5)    Cultural reconciliation amidst globalisation challenges to Zambian values.

6)    Ecclesial reconciliation necessary for “relevant and credible” church mission facing Second African Synod.

Conclusion

“Faith and Elections in Zambia” is a topic of wide-ranging implications. I have attempted to review the ways in which elections have played a significant role in the development of democracy in Zambia, some of the problems of attitudes and structures that affect the quality of elections, the role of the Church and the CST in promoting values in elections and some of the challenges for the future.

Our African Forum for Catholic Social Teaching (AFCAST) has always stressed the contribution of CST to public policy. CST is a value-added dimension to the debate and decisions of public policy.  Surely this should be clear in the analysis offered in this paper on “Faith and Elections in Zambia.”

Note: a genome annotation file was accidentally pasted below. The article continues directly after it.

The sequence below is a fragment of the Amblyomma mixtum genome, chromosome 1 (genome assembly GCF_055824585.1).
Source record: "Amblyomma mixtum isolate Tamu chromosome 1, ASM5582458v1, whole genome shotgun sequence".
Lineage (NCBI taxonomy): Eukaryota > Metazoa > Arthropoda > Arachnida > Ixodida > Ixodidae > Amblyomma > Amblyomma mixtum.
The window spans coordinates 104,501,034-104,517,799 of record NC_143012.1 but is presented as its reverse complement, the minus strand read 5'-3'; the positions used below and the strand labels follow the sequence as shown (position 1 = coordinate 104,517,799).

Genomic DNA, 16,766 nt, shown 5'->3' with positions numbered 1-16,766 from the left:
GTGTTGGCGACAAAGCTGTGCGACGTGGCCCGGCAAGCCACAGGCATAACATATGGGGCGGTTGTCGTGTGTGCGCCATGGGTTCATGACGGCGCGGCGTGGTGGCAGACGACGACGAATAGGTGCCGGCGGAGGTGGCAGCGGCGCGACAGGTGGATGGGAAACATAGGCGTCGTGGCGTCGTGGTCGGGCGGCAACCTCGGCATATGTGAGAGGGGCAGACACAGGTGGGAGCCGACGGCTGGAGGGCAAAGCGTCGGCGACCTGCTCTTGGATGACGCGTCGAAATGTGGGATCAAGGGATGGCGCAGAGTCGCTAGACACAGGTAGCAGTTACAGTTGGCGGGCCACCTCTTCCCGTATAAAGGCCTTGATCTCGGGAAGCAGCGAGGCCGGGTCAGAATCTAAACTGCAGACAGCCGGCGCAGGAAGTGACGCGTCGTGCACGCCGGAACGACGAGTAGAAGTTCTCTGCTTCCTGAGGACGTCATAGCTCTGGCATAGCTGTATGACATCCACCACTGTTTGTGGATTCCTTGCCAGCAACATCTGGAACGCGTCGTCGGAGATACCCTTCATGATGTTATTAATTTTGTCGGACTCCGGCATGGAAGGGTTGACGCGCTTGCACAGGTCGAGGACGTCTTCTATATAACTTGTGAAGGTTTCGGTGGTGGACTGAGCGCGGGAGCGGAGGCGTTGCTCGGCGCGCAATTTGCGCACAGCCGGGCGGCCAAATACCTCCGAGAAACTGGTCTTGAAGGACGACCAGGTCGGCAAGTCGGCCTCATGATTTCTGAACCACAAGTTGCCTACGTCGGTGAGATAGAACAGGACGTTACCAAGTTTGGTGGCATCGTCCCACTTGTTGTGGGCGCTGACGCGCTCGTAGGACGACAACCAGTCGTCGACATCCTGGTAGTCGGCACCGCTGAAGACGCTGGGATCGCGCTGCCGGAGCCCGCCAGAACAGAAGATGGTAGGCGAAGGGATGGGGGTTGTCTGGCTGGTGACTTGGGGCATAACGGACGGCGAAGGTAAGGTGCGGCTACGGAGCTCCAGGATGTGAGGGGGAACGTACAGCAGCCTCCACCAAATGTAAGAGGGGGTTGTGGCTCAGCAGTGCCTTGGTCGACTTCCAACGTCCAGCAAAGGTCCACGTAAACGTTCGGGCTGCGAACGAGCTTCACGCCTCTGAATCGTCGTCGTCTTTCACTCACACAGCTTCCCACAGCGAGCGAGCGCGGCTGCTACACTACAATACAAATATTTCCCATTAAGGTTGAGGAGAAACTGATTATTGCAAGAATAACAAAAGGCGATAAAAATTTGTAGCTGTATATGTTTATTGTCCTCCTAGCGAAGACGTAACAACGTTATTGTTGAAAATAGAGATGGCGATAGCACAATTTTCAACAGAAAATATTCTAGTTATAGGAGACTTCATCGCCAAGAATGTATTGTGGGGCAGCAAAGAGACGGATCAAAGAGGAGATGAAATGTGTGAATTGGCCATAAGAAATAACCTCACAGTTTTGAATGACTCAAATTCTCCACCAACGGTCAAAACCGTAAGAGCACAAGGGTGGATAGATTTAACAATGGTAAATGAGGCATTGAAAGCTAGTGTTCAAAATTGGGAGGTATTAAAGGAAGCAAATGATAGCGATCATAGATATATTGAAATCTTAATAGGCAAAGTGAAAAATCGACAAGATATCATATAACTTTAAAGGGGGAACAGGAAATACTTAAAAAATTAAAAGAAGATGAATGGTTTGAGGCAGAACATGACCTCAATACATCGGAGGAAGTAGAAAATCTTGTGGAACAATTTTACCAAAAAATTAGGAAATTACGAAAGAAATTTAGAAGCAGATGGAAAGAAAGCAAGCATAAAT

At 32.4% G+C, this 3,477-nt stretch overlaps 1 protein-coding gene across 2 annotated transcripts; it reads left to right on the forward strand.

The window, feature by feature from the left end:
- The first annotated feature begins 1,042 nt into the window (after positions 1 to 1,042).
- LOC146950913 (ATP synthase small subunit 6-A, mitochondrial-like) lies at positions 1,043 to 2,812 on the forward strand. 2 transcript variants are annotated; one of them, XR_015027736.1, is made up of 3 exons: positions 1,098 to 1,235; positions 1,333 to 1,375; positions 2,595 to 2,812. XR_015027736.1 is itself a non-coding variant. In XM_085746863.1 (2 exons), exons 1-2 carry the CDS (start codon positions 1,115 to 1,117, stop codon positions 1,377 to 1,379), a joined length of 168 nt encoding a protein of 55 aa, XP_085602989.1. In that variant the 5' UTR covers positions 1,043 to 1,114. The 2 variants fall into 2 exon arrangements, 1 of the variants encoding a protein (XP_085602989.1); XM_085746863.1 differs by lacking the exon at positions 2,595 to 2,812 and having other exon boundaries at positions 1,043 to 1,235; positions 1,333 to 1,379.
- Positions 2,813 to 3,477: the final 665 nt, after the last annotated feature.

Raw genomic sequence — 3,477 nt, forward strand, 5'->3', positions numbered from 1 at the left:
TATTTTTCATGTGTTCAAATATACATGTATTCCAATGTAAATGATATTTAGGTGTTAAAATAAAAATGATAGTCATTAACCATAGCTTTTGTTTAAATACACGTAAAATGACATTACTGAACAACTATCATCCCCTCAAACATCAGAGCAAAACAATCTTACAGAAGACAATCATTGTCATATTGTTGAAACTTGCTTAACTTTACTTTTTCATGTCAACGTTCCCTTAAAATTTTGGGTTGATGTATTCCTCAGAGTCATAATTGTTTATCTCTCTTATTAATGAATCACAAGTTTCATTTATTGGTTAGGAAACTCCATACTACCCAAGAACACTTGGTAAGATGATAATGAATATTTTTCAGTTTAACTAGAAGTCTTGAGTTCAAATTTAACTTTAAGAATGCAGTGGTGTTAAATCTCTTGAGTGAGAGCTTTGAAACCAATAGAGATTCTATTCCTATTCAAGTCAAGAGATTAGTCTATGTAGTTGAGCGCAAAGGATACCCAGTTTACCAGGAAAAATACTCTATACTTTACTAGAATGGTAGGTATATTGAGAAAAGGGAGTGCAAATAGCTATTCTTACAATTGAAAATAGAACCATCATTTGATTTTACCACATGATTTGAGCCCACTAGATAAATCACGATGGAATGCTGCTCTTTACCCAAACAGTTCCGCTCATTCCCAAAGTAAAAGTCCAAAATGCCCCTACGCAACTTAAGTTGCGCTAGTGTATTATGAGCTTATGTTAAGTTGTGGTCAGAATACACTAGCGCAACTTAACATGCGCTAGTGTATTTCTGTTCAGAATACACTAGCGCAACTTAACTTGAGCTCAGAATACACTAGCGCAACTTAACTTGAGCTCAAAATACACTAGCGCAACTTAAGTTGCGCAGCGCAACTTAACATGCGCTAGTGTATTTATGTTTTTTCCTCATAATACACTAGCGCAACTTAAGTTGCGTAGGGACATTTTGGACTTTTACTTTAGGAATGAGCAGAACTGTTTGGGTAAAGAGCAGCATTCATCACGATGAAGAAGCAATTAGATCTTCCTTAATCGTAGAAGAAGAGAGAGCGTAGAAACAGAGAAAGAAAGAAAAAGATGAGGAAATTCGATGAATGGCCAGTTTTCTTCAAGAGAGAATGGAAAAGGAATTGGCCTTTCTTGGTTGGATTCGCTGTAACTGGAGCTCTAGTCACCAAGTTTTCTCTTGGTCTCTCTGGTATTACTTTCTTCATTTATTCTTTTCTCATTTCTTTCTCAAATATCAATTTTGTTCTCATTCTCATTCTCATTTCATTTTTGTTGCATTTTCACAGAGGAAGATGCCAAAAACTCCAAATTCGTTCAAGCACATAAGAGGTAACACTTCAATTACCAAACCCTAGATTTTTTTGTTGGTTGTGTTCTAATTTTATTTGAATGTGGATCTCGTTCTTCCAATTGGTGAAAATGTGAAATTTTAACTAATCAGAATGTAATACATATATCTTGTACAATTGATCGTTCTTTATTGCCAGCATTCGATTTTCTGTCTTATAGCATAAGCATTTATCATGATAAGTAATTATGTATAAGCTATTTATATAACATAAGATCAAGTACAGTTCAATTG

[1] EFZ, ZEC and CCZ, “On the Forthcoming Presidential By Election: Opportunities, Challenges, Lessons,” October 2008, http://www.catholiczambia.org.zm/archives/2008/Joint%20Pastoral%20Statement%202008.pdf> (accessed 9 June 2009). All quotes until next footnote are from this letter.

[2] Zambian Episcopal Conference, “A Pastoral Statement on Presidential Elections - 30 October 2008,” <http://www.sceam-secam.org/newsInfo.php?id=109> (accessed 9 June 2009)